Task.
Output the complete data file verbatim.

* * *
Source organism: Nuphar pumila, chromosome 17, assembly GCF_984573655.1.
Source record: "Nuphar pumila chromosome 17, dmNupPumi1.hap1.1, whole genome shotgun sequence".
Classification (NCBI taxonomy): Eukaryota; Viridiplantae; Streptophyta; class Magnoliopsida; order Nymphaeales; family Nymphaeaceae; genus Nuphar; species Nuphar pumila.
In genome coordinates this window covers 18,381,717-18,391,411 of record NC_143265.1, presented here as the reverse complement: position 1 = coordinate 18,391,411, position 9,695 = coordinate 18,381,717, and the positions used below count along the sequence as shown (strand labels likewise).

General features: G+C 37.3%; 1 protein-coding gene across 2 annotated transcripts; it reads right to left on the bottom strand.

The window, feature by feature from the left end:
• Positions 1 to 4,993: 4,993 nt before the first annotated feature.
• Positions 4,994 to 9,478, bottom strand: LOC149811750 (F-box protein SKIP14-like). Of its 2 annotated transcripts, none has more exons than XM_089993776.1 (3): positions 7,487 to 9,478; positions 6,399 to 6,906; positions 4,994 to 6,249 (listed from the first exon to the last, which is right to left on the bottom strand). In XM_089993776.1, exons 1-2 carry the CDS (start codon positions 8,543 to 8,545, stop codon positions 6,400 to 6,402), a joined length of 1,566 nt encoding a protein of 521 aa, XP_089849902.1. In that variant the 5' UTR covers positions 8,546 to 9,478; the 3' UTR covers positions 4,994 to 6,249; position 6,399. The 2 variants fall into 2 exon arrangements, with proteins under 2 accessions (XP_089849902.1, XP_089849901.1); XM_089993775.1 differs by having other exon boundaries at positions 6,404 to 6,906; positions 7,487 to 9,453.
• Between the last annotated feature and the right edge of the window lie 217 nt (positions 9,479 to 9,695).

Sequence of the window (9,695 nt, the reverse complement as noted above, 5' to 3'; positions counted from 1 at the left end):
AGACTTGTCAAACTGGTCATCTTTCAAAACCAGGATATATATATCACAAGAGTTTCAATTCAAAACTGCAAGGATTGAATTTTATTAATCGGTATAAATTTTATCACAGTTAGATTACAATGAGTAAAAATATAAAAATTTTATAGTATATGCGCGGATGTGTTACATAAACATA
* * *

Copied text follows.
Source organism: Nuphar pumila, chromosome 17, assembly GCF_984573655.1.
Source record: "Nuphar pumila chromosome 17, dmNupPumi1.hap1.1, whole genome shotgun sequence".
Classification (NCBI taxonomy): Eukaryota; Viridiplantae; Streptophyta; class Magnoliopsida; order Nymphaeales; family Nymphaeaceae; genus Nuphar; species Nuphar pumila.
In genome coordinates this window covers 18,381,717-18,391,411 of record NC_143265.1, presented here as the reverse complement: position 1 = coordinate 18,391,411, position 9,695 = coordinate 18,381,717, and the positions used below count along the sequence as shown (strand labels likewise).

General features: G+C 37.3%; 1 protein-coding gene across 2 annotated transcripts; it reads right to left on the bottom strand.

The window, feature by feature from the left end:
• Positions 1 to 4,993: 4,993 nt before the first annotated feature.
• Positions 4,994 to 9,478, bottom strand: LOC149811750 (F-box protein SKIP14-like). Of its 2 annotated transcripts, none has more exons than XM_089993776.1 (3): positions 7,487 to 9,478; positions 6,399 to 6,906; positions 4,994 to 6,249 (listed from the first exon to the last, which is right to left on the bottom strand). In XM_089993776.1, exons 1-2 carry the CDS (start codon positions 8,543 to 8,545, stop codon positions 6,400 to 6,402), a joined length of 1,566 nt encoding a protein of 521 aa, XP_089849902.1. In that variant the 5' UTR covers positions 8,546 to 9,478; the 3' UTR covers positions 4,994 to 6,249; position 6,399. The 2 variants fall into 2 exon arrangements, with proteins under 2 accessions (XP_089849902.1, XP_089849901.1); XM_089993775.1 differs by having other exon boundaries at positions 6,404 to 6,906; positions 7,487 to 9,453.
• Between the last annotated feature and the right edge of the window lie 217 nt (positions 9,479 to 9,695).

Sequence of the window (9,695 nt, the reverse complement as noted above, 5' to 3'; positions counted from 1 at the left end):
AGACTTGTCAAACTGGTCATCTTTCAAAACCAGGATATATATATCACAAGAGTTTCAATTCAAAACTGCAAGGATTGAATTTTATTAATCGGTATAAATTTTATCACAGTTAGATTACAATGAGTAAAAATATAAAAATTTTATAGTATATGCGCGGATGTGTTACATAAACATA